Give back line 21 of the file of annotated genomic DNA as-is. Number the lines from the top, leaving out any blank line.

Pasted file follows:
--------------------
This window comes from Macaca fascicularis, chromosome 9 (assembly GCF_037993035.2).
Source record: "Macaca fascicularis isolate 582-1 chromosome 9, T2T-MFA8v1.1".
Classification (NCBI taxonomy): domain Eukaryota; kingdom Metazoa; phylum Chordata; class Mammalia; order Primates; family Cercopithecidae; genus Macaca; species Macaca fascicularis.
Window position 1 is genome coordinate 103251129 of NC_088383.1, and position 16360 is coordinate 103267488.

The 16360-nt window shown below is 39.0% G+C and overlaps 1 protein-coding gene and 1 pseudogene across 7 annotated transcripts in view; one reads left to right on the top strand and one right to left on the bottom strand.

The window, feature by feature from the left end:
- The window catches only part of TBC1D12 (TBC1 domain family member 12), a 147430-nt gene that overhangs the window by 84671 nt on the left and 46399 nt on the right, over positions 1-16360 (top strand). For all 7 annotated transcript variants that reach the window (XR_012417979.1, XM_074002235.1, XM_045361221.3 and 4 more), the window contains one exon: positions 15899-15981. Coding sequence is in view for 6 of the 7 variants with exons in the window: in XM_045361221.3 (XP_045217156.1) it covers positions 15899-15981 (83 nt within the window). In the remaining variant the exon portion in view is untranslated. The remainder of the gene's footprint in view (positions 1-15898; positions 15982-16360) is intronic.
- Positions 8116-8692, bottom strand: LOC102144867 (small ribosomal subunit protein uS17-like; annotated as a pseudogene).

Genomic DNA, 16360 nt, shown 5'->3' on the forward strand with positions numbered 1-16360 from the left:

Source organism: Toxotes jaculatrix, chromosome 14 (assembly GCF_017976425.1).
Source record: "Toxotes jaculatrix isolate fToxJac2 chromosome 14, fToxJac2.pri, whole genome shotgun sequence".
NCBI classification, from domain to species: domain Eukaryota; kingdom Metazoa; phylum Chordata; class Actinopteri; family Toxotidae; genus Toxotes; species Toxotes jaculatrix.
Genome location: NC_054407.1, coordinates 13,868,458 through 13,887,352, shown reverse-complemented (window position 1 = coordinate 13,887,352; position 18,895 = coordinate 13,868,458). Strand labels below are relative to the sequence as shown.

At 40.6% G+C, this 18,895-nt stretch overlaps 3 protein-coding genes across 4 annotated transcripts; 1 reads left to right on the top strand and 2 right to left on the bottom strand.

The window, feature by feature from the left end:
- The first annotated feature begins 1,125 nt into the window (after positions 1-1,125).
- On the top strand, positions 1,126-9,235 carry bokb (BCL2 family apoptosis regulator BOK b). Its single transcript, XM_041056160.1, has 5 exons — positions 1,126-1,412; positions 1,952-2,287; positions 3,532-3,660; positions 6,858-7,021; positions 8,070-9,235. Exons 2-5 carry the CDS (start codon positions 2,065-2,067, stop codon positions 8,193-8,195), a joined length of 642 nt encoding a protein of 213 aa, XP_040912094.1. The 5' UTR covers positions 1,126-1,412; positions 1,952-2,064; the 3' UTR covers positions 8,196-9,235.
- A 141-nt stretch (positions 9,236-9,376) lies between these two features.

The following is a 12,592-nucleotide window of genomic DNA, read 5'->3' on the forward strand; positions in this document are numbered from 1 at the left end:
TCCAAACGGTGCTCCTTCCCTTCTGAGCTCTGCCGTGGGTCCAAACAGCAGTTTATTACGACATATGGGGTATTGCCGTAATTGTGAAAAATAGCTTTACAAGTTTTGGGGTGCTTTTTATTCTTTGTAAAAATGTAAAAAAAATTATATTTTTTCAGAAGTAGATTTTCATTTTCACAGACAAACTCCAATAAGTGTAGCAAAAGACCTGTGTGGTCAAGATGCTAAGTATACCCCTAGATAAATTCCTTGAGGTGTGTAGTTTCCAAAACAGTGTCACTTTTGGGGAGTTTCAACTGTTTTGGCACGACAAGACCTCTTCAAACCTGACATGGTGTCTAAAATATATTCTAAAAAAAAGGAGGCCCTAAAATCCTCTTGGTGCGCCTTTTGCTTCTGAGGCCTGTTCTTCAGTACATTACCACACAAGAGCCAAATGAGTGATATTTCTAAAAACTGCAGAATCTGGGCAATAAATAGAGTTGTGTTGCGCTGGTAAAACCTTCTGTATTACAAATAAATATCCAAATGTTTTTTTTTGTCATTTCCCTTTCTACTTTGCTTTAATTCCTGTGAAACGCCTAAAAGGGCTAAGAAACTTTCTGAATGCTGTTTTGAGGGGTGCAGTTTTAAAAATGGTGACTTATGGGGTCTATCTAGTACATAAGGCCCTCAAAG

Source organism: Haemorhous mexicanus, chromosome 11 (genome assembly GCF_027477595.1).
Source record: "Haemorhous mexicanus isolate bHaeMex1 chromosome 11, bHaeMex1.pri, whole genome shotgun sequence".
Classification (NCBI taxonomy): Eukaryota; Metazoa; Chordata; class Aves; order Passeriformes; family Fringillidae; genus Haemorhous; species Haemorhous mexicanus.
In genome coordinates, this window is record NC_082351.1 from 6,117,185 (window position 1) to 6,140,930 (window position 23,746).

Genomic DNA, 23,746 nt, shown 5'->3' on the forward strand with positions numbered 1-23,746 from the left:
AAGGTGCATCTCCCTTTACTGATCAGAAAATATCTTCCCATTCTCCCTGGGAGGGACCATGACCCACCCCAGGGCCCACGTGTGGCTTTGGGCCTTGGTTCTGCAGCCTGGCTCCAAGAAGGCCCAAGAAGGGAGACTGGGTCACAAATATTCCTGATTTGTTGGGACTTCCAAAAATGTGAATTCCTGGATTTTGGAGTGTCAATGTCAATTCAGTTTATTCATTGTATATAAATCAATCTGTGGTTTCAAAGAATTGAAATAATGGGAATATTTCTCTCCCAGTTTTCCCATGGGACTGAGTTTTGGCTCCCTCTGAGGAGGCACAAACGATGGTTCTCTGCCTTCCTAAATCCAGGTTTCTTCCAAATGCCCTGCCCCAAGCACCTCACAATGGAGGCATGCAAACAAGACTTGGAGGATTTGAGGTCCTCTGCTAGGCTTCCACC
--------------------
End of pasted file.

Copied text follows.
Source organism: Haemorhous mexicanus, chromosome 11 (genome assembly GCF_027477595.1).